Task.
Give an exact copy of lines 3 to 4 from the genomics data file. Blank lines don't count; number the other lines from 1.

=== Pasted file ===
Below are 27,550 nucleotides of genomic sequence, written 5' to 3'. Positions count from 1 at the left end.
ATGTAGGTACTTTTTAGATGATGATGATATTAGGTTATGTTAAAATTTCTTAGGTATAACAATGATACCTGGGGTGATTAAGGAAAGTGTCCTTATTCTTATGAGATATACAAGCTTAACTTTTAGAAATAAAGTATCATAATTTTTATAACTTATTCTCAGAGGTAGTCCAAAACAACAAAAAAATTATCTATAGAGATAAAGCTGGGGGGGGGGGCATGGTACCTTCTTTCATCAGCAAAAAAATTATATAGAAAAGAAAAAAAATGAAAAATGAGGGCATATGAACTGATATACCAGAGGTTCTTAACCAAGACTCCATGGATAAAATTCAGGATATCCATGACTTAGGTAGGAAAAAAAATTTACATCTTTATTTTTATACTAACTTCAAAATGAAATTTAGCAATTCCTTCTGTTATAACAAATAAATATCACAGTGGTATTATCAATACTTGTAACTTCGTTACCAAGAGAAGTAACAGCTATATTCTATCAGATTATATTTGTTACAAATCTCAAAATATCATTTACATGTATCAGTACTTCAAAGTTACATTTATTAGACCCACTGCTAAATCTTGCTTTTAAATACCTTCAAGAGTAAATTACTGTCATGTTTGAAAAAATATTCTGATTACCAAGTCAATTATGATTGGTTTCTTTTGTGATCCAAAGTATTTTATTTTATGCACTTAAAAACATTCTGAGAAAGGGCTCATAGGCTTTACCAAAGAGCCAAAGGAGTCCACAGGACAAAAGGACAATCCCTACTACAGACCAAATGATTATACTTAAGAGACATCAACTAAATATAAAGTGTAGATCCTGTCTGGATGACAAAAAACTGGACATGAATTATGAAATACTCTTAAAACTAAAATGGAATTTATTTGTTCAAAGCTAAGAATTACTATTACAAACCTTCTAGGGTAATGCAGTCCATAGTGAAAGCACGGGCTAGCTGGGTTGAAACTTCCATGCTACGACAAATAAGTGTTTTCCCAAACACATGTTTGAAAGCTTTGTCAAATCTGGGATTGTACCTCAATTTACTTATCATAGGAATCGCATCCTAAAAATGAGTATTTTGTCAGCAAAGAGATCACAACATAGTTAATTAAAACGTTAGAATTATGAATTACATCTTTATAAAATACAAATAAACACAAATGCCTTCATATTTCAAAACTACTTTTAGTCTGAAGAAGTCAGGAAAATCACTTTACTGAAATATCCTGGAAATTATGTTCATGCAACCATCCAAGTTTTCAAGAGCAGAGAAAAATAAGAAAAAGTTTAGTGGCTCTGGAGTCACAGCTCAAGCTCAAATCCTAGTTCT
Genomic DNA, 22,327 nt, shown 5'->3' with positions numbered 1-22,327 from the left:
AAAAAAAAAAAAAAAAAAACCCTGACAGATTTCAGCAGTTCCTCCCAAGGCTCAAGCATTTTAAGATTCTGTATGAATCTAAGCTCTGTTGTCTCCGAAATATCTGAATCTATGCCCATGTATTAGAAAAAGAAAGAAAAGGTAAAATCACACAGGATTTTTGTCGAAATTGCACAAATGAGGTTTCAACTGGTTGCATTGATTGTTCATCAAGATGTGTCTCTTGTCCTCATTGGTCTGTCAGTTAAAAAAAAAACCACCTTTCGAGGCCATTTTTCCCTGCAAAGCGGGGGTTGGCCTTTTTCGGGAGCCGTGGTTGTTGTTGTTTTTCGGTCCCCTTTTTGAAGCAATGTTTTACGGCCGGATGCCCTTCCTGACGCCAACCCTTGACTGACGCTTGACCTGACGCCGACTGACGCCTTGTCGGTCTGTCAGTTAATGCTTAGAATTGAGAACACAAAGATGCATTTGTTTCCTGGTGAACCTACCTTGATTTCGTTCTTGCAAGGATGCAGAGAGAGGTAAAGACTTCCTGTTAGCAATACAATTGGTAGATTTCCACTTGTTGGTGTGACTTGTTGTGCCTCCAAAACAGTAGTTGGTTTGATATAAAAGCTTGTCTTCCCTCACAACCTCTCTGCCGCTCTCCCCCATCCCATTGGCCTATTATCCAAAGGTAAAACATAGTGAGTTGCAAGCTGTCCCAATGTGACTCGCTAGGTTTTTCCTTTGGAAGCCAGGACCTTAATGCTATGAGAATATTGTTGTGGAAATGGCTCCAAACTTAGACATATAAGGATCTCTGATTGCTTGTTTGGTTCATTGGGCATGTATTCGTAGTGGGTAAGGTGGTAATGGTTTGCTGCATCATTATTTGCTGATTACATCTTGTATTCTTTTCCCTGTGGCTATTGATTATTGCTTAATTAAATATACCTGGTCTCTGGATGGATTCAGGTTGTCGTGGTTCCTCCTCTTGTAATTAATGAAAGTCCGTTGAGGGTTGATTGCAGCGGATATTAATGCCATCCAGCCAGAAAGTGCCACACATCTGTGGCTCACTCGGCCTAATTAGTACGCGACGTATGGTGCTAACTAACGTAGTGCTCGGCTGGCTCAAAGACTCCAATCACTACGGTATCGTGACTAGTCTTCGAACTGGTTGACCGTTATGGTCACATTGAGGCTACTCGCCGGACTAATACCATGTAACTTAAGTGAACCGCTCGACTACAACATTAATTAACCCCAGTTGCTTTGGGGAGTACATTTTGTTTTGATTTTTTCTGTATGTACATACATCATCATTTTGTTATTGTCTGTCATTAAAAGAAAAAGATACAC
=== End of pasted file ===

Genomic DNA, 22,327 nt, shown 5'->3' with positions numbered 1-22,327 from the left:
AAAAAAAAAAAAAAAAAAACCCTGACAGATTTCAGCAGTTCCTCCCAAGGCTCAAGCATTTTAAGATTCTGTATGAATCTAAGCTCTGTTGTCTCCGAAATATCTGAATCTATGCCCATGTATTAGAAAAAGAAAGAAAAGGTAAAATCACACAGGATTTTTGTCGAAATTGCACAAATGAGGTTTCAACTGGTTGCATTGATTGTTCATCAAGATGTGTCTCTTGTCCTCATTGGTCTGTCAGTTAAAAAAAAAACCACCTTTCGAGGCCATTTTTCCCTGCAAAGCGGGGGTTGGCCTTTTTCGGGAGCCGTGGTTGTTGTTGTTTTTCGGTCCCCTTTTTGAAGCAATGTTTTACGGCCGGATGCCCTTCCTGACGCCAACCCTTGACTGACGCTTGACCTGACGCCGACTGACGCCTTGTCGGTCTGTCAGTTAATGCTTAGAATTGAGAACACAAAGATGCATTTGTTTCCTGGTGAACCTACCTTGATTTCGTTCTTGCAAGGATGCAGAGAGAGGTAAAGACTTCCTGTTAGCAATACAATTGGTAGATTTCCACTTGTTGGTGTGACTTGTTGTGCCTCCAAAACAGTAGTTGGTTTGATATAAAAGCTTGTCTTCCCTCACAACCTCTCTGCCGCTCTCCCCCATCCCATTGGCCTATTATCCAAAGGTAAAACATAGTGAGTTGCAAGCTGTCCCAATGTGACTCGCTAGGTTTTTCCTTTGGAAGCCAGGACCTTAATGCTATGAGAATATTGTTGTGGAAATGGCTCCAAACTTAGACATATAAGGATCTCTGATTGCTTGTTTGGTTCATTGGGCATGTATTCGTAGTGGGTAAGGTGGTAATGGTTTGCTGCATCATTATTTGCTGATTACATCTTGTATTCTTTTCCCTGTGGCTATTGATTATTGCTTAATTAAATATACCTGGTCTCTGGATGGATTCAGGTTGTCGTGGTTCCTCCTCTTGTAATTAATGAAAGTCCGTTGAGGGTTGATTGCAGCGGATATTAATGCCATCCAGCCAGAAAGTGCCACACATCTGTGGCTCACTCGGCCTAATTAGTACGCGACGTATGGTGCTAACTAACGTAGTGCTCGGCTGGCTCAAAGACTCCAATCACTACGGTATCGTGACTAGTCTTCGAACTGGTTGACCGTTATGGTCACATTGAGGCTACTCGCCGGACTAATACCATGTAACTTAAGTGAACCGCTCGACTACAACATTAATTAACCCCAGTTGCTTTGGGGAGTACATTTTGTTTTGATTTTTTCTGTATGTACATACATCATCATTTTGTTATTGTCTGTCATTAAAAGAAAAAGATACAC